Cholesterol metabolism is important for the maintenance of myelin and neuronal membranes in the central nervous system. Blood concentrations of the brain specific cholesterol metabolite 24S-hydroxysterol to the peripheral metabolite 27-hydroxycholesterol may be useful surrogate markers for neurodegenerative diseases including Alzheimer's disease, Huntington's disease, HIV-Associated Neurocognitive Disorders, and Multiple Sclerosis. However, current methods to isolate hydroxycholesterols are labor intensive, prone to produce variable extraction efficiencies and do not discriminate between free and esterfied forms of hydroxycholesterols. Since free hydroxycholesterols are the biologically active form of these sterols, separating free from esterfied forms may provide a sensitive measure to identify disease-associated differences in brain sterol metabolism. Results: We found that average human serum concentrations were 12.3 ± 4.79 ng/ml for free 24(s)-hydroxycholesterol and 17.7 ± 8.5 ng/ml for 27-hydroxycholesterol. Conclusion: Serum measurements of these biologically active oxysterols may be useful surrogate measures for brain health in a variety of neurodegenerative conditions.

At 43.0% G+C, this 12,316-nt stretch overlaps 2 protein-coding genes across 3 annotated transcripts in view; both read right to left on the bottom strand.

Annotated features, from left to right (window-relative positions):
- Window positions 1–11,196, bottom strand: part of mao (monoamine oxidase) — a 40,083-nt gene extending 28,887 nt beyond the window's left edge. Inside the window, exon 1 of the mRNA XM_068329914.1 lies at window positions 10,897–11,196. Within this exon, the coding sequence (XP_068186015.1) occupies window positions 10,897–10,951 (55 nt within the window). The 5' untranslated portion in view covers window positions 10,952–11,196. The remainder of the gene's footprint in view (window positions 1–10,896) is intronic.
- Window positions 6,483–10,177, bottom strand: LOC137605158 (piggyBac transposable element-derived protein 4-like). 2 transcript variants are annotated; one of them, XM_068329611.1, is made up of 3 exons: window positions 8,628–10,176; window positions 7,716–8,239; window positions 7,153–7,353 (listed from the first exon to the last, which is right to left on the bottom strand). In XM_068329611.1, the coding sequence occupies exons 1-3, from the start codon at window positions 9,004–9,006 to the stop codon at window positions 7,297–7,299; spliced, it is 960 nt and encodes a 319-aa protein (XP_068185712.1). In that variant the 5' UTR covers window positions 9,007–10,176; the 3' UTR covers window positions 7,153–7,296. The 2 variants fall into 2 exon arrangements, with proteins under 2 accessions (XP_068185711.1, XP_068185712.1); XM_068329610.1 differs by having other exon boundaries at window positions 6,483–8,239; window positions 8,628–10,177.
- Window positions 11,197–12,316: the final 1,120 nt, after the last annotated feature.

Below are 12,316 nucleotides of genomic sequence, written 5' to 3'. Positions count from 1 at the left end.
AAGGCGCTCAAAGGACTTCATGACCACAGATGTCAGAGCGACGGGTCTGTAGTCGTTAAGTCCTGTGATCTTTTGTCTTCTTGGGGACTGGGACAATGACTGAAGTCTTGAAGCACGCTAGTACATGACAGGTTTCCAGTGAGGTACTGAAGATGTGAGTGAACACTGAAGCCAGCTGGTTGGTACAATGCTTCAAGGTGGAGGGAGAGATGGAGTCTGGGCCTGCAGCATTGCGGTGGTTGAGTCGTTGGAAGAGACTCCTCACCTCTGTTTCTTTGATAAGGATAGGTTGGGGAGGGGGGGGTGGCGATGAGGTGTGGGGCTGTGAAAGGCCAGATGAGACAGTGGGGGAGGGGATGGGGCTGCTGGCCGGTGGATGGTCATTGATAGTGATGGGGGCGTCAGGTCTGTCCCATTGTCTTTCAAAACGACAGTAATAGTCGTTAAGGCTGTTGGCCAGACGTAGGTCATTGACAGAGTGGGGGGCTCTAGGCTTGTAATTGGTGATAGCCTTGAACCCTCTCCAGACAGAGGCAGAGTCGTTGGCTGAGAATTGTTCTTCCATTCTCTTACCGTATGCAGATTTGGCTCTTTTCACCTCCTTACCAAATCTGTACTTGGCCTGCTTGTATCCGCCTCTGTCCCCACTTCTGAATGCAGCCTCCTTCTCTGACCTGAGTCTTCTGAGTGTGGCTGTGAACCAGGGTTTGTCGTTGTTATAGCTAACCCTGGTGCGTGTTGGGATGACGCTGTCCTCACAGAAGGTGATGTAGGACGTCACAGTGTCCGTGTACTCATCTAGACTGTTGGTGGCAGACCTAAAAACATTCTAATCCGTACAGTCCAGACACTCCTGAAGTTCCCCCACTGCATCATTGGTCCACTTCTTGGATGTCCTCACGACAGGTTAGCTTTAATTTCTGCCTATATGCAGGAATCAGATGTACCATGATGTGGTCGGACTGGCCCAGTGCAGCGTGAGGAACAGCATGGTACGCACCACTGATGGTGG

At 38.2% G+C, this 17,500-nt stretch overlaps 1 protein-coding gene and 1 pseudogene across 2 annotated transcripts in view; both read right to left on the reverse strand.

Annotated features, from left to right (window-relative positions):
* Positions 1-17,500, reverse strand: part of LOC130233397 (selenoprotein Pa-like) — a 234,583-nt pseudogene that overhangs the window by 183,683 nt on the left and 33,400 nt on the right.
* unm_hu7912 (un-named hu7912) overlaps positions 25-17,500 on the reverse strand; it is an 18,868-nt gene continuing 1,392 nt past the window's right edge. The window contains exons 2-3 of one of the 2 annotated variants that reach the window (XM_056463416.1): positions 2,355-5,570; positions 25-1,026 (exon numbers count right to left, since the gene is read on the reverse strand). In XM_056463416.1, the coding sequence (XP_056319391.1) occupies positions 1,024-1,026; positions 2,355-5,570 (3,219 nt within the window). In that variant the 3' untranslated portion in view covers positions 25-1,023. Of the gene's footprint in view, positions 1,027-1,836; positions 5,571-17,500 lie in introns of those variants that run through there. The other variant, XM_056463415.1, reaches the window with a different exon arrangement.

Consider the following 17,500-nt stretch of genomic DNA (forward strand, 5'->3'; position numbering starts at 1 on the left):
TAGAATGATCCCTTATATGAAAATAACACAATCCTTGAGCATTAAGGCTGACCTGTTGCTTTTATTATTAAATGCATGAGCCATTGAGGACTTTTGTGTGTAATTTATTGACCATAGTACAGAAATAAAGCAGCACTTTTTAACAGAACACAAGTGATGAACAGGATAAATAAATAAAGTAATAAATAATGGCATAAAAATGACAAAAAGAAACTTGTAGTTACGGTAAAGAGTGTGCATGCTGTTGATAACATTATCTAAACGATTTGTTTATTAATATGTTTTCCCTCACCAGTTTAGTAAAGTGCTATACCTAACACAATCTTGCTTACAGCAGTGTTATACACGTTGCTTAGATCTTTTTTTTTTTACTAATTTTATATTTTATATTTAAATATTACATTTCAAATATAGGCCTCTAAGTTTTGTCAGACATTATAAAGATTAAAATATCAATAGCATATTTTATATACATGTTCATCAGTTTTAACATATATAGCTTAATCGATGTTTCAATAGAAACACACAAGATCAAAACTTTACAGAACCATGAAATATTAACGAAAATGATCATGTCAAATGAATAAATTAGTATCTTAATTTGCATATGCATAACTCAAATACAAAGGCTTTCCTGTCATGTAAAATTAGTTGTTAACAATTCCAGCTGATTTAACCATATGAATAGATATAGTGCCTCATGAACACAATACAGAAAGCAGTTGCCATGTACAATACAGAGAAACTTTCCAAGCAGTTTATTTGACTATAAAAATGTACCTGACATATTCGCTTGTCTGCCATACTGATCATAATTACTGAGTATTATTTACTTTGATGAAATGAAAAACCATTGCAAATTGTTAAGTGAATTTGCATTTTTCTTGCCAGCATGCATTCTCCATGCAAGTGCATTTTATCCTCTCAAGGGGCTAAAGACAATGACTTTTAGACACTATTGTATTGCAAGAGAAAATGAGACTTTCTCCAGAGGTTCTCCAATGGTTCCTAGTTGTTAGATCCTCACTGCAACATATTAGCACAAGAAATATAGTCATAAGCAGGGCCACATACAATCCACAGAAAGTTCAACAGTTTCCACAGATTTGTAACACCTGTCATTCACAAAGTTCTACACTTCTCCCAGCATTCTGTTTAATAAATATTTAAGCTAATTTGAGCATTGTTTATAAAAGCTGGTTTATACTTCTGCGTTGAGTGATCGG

- HIV associated neurocogntiive disorder
- Multiple sclerosis
ASJC Scopus subject areas
- Cellular and Molecular Neuroscience